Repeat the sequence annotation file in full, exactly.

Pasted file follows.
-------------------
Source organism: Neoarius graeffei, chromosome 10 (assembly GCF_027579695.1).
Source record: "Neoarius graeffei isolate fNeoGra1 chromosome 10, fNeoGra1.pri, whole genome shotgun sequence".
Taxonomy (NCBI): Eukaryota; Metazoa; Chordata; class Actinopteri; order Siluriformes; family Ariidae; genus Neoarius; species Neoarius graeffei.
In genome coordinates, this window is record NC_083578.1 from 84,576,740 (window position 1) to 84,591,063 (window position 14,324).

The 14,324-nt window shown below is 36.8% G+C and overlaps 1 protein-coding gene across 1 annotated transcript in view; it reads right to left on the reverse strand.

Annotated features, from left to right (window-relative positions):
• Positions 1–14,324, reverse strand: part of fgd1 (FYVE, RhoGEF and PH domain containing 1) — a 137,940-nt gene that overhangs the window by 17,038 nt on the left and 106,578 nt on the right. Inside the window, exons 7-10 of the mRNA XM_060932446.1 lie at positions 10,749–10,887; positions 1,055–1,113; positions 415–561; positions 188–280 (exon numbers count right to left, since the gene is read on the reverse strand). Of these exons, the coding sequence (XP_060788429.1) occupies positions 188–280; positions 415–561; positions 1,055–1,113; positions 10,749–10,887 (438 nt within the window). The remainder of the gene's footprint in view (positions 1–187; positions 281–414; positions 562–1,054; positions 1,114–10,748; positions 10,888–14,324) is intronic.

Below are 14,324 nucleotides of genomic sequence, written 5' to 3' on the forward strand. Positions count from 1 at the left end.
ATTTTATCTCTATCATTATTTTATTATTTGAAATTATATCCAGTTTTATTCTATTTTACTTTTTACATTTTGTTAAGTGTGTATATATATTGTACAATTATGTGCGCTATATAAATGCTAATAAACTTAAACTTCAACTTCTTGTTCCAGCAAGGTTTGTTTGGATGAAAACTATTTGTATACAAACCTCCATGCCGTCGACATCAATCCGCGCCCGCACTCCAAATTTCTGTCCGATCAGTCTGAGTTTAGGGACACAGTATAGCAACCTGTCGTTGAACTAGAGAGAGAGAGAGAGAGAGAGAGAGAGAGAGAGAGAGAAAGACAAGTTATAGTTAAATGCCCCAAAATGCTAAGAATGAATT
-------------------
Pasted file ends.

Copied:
Source organism: Neoarius graeffei, chromosome 10 (assembly GCF_027579695.1).
Source record: "Neoarius graeffei isolate fNeoGra1 chromosome 10, fNeoGra1.pri, whole genome shotgun sequence".
Taxonomy (NCBI): Eukaryota; Metazoa; Chordata; class Actinopteri; order Siluriformes; family Ariidae; genus Neoarius; species Neoarius graeffei.
In genome coordinates, this window is record NC_083578.1 from 84,576,740 (window position 1) to 84,591,063 (window position 14,324).

The 14,324-nt window shown below is 36.8% G+C and overlaps 1 protein-coding gene across 1 annotated transcript in view; it reads right to left on the reverse strand.

Annotated features, from left to right (window-relative positions):
• Positions 1–14,324, reverse strand: part of fgd1 (FYVE, RhoGEF and PH domain containing 1) — a 137,940-nt gene that overhangs the window by 17,038 nt on the left and 106,578 nt on the right. Inside the window, exons 7-10 of the mRNA XM_060932446.1 lie at positions 10,749–10,887; positions 1,055–1,113; positions 415–561; positions 188–280 (exon numbers count right to left, since the gene is read on the reverse strand). Of these exons, the coding sequence (XP_060788429.1) occupies positions 188–280; positions 415–561; positions 1,055–1,113; positions 10,749–10,887 (438 nt within the window). The remainder of the gene's footprint in view (positions 1–187; positions 281–414; positions 562–1,054; positions 1,114–10,748; positions 10,888–14,324) is intronic.

Below are 14,324 nucleotides of genomic sequence, written 5' to 3' on the forward strand. Positions count from 1 at the left end.
ATTTTATCTCTATCATTATTTTATTATTTGAAATTATATCCAGTTTTATTCTATTTTACTTTTTACATTTTGTTAAGTGTGTATATATATTGTACAATTATGTGCGCTATATAAATGCTAATAAACTTAAACTTCAACTTCTTGTTCCAGCAAGGTTTGTTTGGATGAAAACTATTTGTATACAAACCTCCATGCCGTCGACATCAATCCGCGCCCGCACTCCAAATTTCTGTCCGATCAGTCTGAGTTTAGGGACACAGTATAGCAACCTGTCGTTGAACTAGAGAGAGAGAGAGAGAGAGAGAGAGAGAGAGAGAGAGAAAGACAAGTTATAGTTAAATGCCCCAAAATGCTAAGAATGAATT